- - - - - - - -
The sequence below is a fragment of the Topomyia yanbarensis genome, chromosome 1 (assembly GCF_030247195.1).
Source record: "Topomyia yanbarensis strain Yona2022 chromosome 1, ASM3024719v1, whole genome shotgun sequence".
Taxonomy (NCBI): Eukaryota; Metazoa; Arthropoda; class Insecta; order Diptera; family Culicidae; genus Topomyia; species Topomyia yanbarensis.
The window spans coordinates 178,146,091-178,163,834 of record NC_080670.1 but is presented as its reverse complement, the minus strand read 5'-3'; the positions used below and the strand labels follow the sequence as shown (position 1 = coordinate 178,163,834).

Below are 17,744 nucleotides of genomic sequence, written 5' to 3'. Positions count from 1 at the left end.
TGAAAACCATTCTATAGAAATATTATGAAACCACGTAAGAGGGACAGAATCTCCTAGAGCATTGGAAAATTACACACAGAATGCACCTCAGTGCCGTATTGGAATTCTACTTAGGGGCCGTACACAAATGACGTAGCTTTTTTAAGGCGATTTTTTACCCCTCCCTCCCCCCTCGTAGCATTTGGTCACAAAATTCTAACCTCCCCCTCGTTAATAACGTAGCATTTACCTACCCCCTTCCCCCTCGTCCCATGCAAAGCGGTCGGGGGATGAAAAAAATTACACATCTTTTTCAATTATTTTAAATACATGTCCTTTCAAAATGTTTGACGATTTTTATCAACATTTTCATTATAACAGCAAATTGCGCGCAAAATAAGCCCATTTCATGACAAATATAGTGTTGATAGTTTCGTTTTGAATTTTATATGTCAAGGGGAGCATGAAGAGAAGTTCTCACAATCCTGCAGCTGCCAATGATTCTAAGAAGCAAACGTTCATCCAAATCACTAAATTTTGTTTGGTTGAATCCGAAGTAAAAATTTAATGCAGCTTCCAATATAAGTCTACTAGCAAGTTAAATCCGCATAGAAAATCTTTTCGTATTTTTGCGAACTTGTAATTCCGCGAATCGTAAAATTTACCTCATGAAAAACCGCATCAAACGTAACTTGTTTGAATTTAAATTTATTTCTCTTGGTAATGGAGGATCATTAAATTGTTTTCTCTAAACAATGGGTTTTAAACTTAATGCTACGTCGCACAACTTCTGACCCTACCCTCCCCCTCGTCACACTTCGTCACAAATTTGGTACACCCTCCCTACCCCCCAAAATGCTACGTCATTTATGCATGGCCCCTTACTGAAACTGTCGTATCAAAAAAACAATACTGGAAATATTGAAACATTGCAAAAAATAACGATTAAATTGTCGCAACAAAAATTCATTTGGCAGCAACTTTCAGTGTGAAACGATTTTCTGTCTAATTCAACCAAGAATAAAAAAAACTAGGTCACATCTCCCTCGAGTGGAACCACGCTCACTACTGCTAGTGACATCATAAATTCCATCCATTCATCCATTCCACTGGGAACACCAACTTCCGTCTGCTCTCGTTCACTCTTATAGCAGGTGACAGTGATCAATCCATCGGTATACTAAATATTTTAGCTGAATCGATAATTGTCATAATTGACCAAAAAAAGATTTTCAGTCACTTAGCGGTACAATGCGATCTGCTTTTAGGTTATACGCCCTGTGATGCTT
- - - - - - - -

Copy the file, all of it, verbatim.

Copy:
The sequence below is a fragment of the Topomyia yanbarensis genome, chromosome 1 (assembly GCF_030247195.1).
Source record: "Topomyia yanbarensis strain Yona2022 chromosome 1, ASM3024719v1, whole genome shotgun sequence".
Taxonomy (NCBI): Eukaryota; Metazoa; Arthropoda; class Insecta; order Diptera; family Culicidae; genus Topomyia; species Topomyia yanbarensis.
The window spans coordinates 178,146,091-178,163,834 of record NC_080670.1 but is presented as its reverse complement, the minus strand read 5'-3'; the positions used below and the strand labels follow the sequence as shown (position 1 = coordinate 178,163,834).

Below are 17,744 nucleotides of genomic sequence, written 5' to 3'. Positions count from 1 at the left end.
TGAAAACCATTCTATAGAAATATTATGAAACCACGTAAGAGGGACAGAATCTCCTAGAGCATTGGAAAATTACACACAGAATGCACCTCAGTGCCGTATTGGAATTCTACTTAGGGGCCGTACACAAATGACGTAGCTTTTTTAAGGCGATTTTTTACCCCTCCCTCCCCCCTCGTAGCATTTGGTCACAAAATTCTAACCTCCCCCTCGTTAATAACGTAGCATTTACCTACCCCCTTCCCCCTCGTCCCATGCAAAGCGGTCGGGGGATGAAAAAAATTACACATCTTTTTCAATTATTTTAAATACATGTCCTTTCAAAATGTTTGACGATTTTTATCAACATTTTCATTATAACAGCAAATTGCGCGCAAAATAAGCCCATTTCATGACAAATATAGTGTTGATAGTTTCGTTTTGAATTTTATATGTCAAGGGGAGCATGAAGAGAAGTTCTCACAATCCTGCAGCTGCCAATGATTCTAAGAAGCAAACGTTCATCCAAATCACTAAATTTTGTTTGGTTGAATCCGAAGTAAAAATTTAATGCAGCTTCCAATATAAGTCTACTAGCAAGTTAAATCCGCATAGAAAATCTTTTCGTATTTTTGCGAACTTGTAATTCCGCGAATCGTAAAATTTACCTCATGAAAAACCGCATCAAACGTAACTTGTTTGAATTTAAATTTATTTCTCTTGGTAATGGAGGATCATTAAATTGTTTTCTCTAAACAATGGGTTTTAAACTTAATGCTACGTCGCACAACTTCTGACCCTACCCTCCCCCTCGTCACACTTCGTCACAAATTTGGTACACCCTCCCTACCCCCCAAAATGCTACGTCATTTATGCATGGCCCCTTACTGAAACTGTCGTATCAAAAAAACAATACTGGAAATATTGAAACATTGCAAAAAATAACGATTAAATTGTCGCAACAAAAATTCATTTGGCAGCAACTTTCAGTGTGAAACGATTTTCTGTCTAATTCAACCAAGAATAAAAAAAACTAGGTCACATCTCCCTCGAGTGGAACCACGCTCACTACTGCTAGTGACATCATAAATTCCATCCATTCATCCATTCCACTGGGAACACCAACTTCCGTCTGCTCTCGTTCACTCTTATAGCAGGTGACAGTGATCAATCCATCGGTATACTAAATATTTTAGCTGAATCGATAATTGTCATAATTGACCAAAAAAAGATTTTCAGTCACTTAGCGGTACAATGCGATCTGCTTTTAGGTTATACGCCCTGTGATGCTT